People of faith have long wrestled with the place of faith in the public square. At times religious groups have sought to dominate or control the public square. At other times, they have allowed the state/nation to dominate and control the faith community. Others have sought to distance themselves from the public square – with the Amish being the most distinct example of this. There was a time, a half century ago or more, that mainline Protestantism played a significant role in the public square while evangelicals largely stepped away. In the past three decades the roles have reversed.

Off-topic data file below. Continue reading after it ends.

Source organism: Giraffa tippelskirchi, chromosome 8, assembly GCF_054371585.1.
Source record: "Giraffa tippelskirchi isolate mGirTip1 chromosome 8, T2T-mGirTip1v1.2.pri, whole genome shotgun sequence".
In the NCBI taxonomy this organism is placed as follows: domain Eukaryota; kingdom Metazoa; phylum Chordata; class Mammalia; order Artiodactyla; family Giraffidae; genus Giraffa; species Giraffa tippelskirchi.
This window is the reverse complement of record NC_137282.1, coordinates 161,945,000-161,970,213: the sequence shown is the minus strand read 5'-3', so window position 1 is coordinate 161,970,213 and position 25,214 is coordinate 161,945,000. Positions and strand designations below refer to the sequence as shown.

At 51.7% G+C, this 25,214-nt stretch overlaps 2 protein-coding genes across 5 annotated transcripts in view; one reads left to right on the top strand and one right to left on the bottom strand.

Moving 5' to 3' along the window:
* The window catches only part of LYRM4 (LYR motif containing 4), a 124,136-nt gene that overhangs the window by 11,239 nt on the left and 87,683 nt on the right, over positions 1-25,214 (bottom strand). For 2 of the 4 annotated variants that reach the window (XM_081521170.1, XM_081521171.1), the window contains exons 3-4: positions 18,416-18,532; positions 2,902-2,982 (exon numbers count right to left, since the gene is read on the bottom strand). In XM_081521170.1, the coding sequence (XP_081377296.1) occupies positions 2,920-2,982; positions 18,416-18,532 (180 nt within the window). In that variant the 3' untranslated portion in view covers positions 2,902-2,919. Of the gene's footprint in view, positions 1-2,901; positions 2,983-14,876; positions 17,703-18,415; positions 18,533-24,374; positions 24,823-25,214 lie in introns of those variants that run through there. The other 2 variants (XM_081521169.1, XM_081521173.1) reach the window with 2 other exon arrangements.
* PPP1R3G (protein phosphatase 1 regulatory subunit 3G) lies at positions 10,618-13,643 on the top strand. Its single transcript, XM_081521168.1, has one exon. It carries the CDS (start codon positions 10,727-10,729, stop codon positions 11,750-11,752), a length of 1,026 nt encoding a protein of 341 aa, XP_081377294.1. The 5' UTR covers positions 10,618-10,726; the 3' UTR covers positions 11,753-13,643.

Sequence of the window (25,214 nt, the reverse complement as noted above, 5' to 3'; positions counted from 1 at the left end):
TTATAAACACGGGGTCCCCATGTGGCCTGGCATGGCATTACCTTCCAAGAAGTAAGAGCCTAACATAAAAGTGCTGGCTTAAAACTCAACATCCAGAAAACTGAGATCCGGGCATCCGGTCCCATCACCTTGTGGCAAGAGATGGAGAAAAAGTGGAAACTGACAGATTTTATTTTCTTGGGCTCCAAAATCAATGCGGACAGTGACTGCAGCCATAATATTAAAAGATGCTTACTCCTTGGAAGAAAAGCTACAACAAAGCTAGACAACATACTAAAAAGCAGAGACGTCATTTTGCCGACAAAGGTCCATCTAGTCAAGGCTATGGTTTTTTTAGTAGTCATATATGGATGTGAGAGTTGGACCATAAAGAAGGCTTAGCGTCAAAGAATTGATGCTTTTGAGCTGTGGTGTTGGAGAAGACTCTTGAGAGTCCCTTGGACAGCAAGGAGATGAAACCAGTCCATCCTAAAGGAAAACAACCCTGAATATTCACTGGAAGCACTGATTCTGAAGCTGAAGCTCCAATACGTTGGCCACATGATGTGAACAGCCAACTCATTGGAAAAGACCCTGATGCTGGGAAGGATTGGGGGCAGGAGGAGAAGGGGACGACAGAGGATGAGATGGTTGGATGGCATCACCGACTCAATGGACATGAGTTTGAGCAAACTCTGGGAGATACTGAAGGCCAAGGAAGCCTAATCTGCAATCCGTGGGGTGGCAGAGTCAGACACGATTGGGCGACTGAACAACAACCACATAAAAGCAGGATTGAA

The question that is being raised at this time in a number of sectors has to do with whether faith should engage the public square and if so, how should this engagement occur. I have found Mark Toulouse's book God in Public: Four Ways American Christian and Public Life Relate (WJK Press, 2006), to be very helpful in this matter. Mark has a good sense of the relationship between religion and the public square.